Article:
Case File 3

Lucy (not real name) exhaled sharply. For the fifth consecutive day, she had lost all her money at the betting table. As she trudged out dejectedly from the casino, a leering Big Ben (moneylender) and his two underlings stopped her near the exit. 

“Any luck today, Ms CFO?” Big Ben greeted her sarcastically. “Your payment of $200,000 with interest is due in two days. Please remember to pay up on time. Otherwise, I will have to visit your office to collect the debt from you. Don’t blame me if your colleagues get to know of your little gambling addiction and financial difficulties.” His underlings gleefully mouthed the words “You are fired.” 

The thinly veiled threat was not lost on Lucy and she pleaded with Big Ben, “I have no way to pay up in 2 days! Please, show up anywhere else but my office. I will lose my job!” 

“I have a solution for you, Ms CFO. You have the most convenient job in the world – right next to the tills. Just work a little magic on the tills and voila, all your financial troubles will vanish. Not only will you be able to pay me back, you can even get some capital to recoup your losses at the betting table. After you have won, you can return the money on the same day itself. No one will know.” His underlings waved their imaginary magic wands in the air. 

“Either work your magic or wait for my visit. Think carefully about what I had just said.” Big Ben swaggered off with his snickering underlings. 

The next day, while in the office, Lucy gazed intently at the specimen signatures of her company’s authorised signatories. In front of her was an unused cheque book which was entrusted to her. “Not that hard to copy the signatures,” she thought to herself. “Just a few strokes of my pen and my troubles will disappear.” 

However, she knew that she would be committing a crime and she would also be betraying her CEO’s trust in her. 

She had two options: 

(1)  To forge the signatures and issue a cheque to herself so that she could repay her debts to Big Ben; or 

(2)  To resist the temptation to embezzle from her company and seek an alternative solution to resolve the situation.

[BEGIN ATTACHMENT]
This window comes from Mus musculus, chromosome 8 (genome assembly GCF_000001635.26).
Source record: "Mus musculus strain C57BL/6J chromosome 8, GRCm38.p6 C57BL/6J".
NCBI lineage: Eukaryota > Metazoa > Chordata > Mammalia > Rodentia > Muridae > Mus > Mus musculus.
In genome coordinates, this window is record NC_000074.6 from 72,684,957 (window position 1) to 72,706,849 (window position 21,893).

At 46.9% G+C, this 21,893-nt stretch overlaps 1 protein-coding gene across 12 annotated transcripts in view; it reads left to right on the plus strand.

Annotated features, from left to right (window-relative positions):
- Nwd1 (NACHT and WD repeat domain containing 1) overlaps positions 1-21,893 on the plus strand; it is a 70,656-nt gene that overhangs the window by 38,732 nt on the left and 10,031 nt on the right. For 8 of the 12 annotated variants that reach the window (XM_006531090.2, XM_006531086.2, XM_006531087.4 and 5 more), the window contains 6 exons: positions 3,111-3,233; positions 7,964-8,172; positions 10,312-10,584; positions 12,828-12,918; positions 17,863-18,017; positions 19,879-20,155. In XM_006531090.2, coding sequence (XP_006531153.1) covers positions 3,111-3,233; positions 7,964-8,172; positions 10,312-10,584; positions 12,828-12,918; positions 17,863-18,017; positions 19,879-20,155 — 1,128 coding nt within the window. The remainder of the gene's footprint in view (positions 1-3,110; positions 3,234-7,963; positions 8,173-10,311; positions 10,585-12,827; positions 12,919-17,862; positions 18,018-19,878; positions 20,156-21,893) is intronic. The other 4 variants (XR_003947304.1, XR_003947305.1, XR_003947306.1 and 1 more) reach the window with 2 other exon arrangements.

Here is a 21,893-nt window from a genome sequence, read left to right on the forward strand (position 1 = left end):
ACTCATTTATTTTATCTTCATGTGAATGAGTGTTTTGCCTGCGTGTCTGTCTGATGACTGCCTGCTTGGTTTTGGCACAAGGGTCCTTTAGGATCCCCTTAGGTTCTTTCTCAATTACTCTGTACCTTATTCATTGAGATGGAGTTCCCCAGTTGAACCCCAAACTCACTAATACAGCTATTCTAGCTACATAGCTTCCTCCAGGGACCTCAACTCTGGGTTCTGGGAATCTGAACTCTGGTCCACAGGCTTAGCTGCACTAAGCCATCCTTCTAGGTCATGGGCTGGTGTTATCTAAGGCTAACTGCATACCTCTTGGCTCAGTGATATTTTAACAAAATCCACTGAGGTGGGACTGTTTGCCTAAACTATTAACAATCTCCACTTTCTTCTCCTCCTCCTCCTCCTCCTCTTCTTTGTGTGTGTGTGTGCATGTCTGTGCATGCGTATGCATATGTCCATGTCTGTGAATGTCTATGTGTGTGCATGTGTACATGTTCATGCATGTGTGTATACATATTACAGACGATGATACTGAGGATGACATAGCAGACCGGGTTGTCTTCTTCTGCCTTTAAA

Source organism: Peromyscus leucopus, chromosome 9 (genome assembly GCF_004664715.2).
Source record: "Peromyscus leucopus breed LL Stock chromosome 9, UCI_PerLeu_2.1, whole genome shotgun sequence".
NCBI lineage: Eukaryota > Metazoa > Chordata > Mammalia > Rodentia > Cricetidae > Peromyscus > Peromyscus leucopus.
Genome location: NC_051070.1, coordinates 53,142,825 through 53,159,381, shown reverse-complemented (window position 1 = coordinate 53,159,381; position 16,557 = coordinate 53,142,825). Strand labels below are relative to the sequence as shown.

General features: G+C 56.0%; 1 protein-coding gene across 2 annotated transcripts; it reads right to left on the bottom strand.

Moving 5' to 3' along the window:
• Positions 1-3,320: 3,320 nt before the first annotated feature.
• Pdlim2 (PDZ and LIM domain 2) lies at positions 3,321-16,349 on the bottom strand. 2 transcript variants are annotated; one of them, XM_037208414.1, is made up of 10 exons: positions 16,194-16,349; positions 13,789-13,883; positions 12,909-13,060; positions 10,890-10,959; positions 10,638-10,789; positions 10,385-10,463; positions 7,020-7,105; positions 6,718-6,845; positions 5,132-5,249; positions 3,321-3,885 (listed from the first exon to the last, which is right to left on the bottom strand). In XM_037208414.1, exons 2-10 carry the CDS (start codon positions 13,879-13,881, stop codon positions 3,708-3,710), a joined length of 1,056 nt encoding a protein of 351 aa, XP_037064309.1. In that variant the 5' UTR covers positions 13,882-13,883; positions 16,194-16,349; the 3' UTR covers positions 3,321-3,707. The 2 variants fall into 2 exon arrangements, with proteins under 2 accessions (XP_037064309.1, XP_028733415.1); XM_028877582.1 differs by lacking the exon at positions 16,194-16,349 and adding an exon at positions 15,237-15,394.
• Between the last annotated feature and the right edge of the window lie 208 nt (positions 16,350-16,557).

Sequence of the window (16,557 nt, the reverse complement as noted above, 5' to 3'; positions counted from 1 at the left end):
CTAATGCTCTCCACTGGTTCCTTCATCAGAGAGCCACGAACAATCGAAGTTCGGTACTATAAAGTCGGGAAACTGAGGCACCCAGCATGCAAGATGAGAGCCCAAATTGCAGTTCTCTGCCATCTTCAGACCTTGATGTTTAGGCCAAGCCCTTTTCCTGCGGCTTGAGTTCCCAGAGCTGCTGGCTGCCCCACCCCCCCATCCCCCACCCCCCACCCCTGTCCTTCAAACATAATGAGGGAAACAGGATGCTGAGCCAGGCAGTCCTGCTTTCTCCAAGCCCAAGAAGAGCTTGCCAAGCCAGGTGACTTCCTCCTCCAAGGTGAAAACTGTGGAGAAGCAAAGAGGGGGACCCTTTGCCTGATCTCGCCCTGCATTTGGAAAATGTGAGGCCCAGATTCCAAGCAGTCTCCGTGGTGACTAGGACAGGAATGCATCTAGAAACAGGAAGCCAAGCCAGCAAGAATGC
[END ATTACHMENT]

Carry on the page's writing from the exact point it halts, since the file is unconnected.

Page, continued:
Lucy eventually decided to take the easy way out and bet on the first option, which was to clear her debts through illegal means. 

Lucy’s embezzlement was quickly discovered by her company. Besides terminating her employment, her company reported her to the police. Lucy was charged and convicted of theft of company cheques, forgery and criminal breach of trust. She was sent to prison and her membership as a Chartered Accountant of Singapore was also terminated by the Institute. 

Lessons Learnt 

The fundamental ethical principle of integrity in paragraph 110.1 of the ISCA Code of Professional Conduct and Ethics (ISCA Code) imposes an obligation on all professional accountants to be straightforward and honest in all professional and business relationships. 

Further, the fundamental ethical principle of professional behaviour in paragraph 150.1 of the ISCA Code requires ISCA Members to comply with relevant laws and regulations and not perform any action that would discredit the accounting profession. 

ISCA Members should also take note that theft, forgery and criminal breach of trust are offences under the Penal Code.   

It is clear that Lucy had breached the fundamental ethical principles of integrity and professional behaviour. 

Lucy was addicted to gambling, which caused her to be heavily indebted to the moneylender. Under immense pressure from the moneylender, she turned to crime as a last resort. 

ISCA Members engaged in occasional gambling as a means of “releasing stress” are strongly advised to take heed of Lucy’s tale and be wary of your seemingly harmless pastime evolving into something more sinister. One glaring red flag that your gambling habit is spiralling out of control would be when you start borrowing money to satisfy your gambling habits. 

Those who need help with gambling problems are strongly advised to seek help from the National Council for Problem Gambling who can be contacted via  the following:

Website - www.ncpg.org.sg

Hotline: 1800-6-668-668